Like-for-like sales across the 47 sites that have received the facelift actually rose 3.5 per cent last year. The group's Ha! Ha! brand, which majors on food served from quirky locations, is also performing well. But in the sober light of day, things are not so pretty.

Like-for-like sales across the bars still waiting for their makeover fell 6.8 per cent last year, dragging total like-for-like sales down by 3.7 per cent. More worryingly, the trend has got worse since the start of the group's financial year, with uninvested sales down by 11.1 per cent. Because Yates operates at the cut-throat end of the drinks market, on high streets where cheesy bars are two-a-penny, it is feeling the pinch of the downturn that has already forced Po Na Na and Old Monk into administration. As a result, there are now big question marks surrounding the sustainability of the sales uplift.

Last year was the third on the trot that the company has reported falling profits (down 17 per cent at £10m before exceptionals) and the sixth in a row that margins have slipped. The group, which owns 154 sites, plans to jazz up a further 40 Yates's bars by the end of this year, and yesterday said it was all systems go for rolling out its Ha! Ha! brand. It sees scope for 50 venues but acknowledges that this will take some years to achieve.

The group may think it has found a saviour in Mark Jones, the well-regarded former chief executive of Pizza Hut, but even he might struggle to serve up something tasty for investors. The shares, up 4.5p at 89p, are high enough after a strong run. Avoid.

Radstone's high enough for now

You might think that the Iraqi war would provide a boost in orders for Radstone Technology - which designs and sells such hard-wearing technology that it can be fitted in tanks.

Customers include all the big names in the defence sector such as Lockheed Martin, BAE Systems, Northrop Grumman and Harris Corporation.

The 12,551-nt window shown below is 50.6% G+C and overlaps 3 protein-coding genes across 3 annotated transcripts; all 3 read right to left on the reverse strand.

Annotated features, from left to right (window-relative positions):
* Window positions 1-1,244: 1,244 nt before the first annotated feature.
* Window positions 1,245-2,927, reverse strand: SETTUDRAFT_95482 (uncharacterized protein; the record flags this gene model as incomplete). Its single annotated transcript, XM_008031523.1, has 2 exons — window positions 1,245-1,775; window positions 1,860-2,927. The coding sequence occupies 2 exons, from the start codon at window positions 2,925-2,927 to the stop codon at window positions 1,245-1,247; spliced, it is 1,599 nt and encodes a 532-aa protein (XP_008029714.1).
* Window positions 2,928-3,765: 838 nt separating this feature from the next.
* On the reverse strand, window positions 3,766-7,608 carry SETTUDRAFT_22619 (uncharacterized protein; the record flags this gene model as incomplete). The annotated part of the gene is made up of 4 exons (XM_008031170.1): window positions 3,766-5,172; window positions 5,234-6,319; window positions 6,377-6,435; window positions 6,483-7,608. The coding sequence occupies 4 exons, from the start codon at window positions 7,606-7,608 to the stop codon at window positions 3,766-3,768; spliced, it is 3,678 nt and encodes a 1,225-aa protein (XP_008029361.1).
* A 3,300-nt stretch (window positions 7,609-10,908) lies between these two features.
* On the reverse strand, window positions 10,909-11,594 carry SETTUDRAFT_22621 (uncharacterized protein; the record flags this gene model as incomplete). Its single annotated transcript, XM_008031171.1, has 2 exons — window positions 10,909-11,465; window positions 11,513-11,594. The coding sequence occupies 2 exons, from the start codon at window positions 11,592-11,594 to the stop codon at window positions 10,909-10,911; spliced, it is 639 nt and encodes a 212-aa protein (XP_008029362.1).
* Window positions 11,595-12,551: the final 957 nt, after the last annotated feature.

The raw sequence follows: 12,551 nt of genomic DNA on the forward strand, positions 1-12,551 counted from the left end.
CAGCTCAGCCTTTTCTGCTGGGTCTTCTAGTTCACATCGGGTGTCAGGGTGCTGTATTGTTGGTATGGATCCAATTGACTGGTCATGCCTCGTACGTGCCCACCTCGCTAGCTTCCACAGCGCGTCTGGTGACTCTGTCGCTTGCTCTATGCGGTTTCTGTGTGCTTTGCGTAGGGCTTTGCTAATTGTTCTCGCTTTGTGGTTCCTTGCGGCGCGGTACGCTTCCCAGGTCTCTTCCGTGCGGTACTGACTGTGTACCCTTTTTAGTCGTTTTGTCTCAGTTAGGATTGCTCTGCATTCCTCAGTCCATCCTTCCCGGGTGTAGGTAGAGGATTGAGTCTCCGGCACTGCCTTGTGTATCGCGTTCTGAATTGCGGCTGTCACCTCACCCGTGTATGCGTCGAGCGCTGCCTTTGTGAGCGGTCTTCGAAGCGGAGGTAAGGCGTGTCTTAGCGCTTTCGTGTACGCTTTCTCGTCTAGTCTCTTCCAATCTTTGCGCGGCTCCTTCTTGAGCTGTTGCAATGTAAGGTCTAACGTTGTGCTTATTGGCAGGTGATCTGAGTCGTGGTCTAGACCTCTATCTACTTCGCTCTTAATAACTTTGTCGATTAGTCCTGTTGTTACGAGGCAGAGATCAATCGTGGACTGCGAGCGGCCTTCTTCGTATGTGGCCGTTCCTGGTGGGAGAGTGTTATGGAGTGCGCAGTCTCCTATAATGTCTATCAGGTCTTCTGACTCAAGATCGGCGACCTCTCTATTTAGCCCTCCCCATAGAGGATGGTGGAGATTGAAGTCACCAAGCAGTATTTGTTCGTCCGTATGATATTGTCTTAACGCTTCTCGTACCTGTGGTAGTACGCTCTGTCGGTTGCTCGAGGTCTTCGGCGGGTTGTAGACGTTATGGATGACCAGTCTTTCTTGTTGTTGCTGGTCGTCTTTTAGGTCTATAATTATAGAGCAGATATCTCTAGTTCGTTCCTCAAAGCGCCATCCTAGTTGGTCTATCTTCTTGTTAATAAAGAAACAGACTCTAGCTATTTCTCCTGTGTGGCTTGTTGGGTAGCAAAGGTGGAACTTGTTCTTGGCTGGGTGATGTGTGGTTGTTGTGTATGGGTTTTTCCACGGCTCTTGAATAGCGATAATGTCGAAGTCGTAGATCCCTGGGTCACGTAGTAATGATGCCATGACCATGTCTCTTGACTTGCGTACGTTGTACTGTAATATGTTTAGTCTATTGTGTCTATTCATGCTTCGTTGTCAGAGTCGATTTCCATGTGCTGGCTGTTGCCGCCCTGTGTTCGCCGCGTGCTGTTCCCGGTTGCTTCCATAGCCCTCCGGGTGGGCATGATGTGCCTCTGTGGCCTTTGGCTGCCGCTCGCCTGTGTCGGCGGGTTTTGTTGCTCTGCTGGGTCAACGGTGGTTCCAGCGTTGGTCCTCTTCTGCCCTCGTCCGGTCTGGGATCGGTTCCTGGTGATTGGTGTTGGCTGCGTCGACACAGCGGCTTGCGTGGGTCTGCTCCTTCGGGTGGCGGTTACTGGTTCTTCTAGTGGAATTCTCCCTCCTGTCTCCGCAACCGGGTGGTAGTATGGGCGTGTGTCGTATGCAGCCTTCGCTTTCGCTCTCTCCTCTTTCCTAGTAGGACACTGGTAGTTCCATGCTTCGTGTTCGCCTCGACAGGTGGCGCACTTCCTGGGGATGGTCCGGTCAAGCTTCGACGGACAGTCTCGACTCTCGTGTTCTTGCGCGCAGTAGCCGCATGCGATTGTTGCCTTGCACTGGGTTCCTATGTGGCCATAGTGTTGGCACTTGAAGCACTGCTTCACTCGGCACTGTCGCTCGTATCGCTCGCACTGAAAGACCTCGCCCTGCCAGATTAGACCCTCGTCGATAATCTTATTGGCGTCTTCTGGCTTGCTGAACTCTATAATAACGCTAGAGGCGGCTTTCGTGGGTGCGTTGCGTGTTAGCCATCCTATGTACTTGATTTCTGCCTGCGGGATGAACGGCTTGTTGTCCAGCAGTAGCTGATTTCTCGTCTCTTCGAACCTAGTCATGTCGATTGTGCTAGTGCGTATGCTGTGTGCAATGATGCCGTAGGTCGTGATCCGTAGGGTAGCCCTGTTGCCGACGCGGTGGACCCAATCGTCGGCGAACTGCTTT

And a first glance at yesterday's full-year figures would bear that out.

Pre-tax profits were up 34 per cent to £6m and sales were up 18 per cent to £48.5m, implying the build-up to the war was positive for business.

But the company concedes that it may now be affected by short-term fluctuations in orders - implying that life can get more tricky both during and after conflicts.

Analysts point out that the uncertainty created by war can mean defence programmes get pulled forward, reprioritised and cancelled - leaving Radstone exposed because it is still a relatively small business, dependant on a small number of programmes.

That is borne out in the company's order book. As at the end of March, Radstone Technology's order book stood at £62.7m - down 15 per cent in sterling terms on the same period a year before.

This has led analysts to assume the business will only produce a more or less flat performance this year of £6.4m for the current year, translating to earnings of 18.5p a share.

Those estimates put the stock, down 5 per cent at 270.5p last night, on a forward rating of nearly 15 times. Given the outlook and the recent sharp rally in the shares, that seems high enough for now.